Picture this. You’ve just started your work week, when suddenly you get two Slack messages. The first one is from your boss:
“Send me a meeting invite. We need to talk.”
Meanwhile, the second one is from a different manager:
“What’s your schedule like today? I’d love to chat when you’re free!”
Both of these messages say more or less the same thing. So why is it that only the first one fills you with dread? The answer to that, of course, is tone.
What Is Tone in Writing?
In writing, tone is the implicit emotional message your piece sends to the reader. You can convey different tones in writing with your sentence structure, word choice, phrasing, imagery and more.
According to the Nielsen Norman Group, different types of tone can be evaluated in four dimensions: the level of formality, humor, enthusiasm, and respectfulness. But what does that mean in practice?
Let’s look at the above example more closely.
Aside from the obvious — the fact that it’s from your boss — the first message feels ominous because:
- There’s no sense of humor. Instead, it’s framed as a command, leaving you (the recipient) no option to decline.
- The phrase “we need to talk” feels quite serious and even negative, largely because it is frequently portrayed in pop culture as a prelude to a break-up.
- The sentences are terse, creating a more formal, matter-of-fact feeling.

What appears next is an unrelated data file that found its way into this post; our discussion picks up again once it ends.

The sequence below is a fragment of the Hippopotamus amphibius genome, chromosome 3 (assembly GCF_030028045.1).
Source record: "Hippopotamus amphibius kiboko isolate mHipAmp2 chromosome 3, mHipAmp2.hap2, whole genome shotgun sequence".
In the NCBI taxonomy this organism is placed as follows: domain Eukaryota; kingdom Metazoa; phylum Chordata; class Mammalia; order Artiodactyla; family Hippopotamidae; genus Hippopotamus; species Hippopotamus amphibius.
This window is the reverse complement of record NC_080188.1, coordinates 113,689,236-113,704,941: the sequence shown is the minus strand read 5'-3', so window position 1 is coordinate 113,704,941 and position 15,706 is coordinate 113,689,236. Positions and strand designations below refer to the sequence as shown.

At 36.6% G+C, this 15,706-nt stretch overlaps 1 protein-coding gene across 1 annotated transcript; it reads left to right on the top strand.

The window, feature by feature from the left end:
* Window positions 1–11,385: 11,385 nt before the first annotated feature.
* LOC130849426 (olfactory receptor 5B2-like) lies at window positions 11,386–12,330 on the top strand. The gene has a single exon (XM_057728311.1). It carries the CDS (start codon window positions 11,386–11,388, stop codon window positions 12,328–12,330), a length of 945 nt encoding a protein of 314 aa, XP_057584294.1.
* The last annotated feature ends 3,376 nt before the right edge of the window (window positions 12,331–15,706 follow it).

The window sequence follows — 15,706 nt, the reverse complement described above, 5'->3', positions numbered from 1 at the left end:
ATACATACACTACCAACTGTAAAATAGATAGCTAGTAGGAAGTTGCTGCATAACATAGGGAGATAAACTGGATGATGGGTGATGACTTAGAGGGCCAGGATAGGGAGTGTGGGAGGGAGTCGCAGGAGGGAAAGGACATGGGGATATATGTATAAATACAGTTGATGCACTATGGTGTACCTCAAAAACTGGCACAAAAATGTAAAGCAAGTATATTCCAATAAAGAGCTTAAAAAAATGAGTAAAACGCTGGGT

- The word “need” implies that the topic will be quite serious.
By contrast, the second message has a more optimistic tone because:
- It opens with a question, implying that you’ll be able to reschedule or decline if necessary.
- Because you’re able to decline, the conversation feels less serious.
- It uses contractions and more casual phrasing, creating a sense of enthusiasm.
- By using phrases like “I’d love,” the message clearly sends friendliness and positivity.
In both cases, the message is the same: a higher-up would like to schedule a meeting with you to have a conversation. But the differences in phrasing and word choice make a dramatically different impression on the reader.
Why It Matters
Different types of tone in writing send different emotional messages to the reader. Using it effectively enables you to tell your brand’s story in an impactful way that resonates with your readers. This can have an enormous impact on the success of your messaging, helping the reader feel connected with your brand on a deeper level. It can even help to build trust with them.
One survey found that more than 65% of respondents felt an emotional connection with at least one brand or business. What’s more, over 90% of those connections were positive ones.
How to Choose a Tone for Your Brand
Even if you have many different writers creating content, your brand should ideally maintain a consistent overall tone. This should reflect not only your brand’s story and point of view, but also your relationship with your audience.
When working at the brand level, your objective is to establish high-level guidelines that define the ideal tone for your brand as a whole. In other words, it’s similar to establishing tone in an individual piece of content, just larger in scope.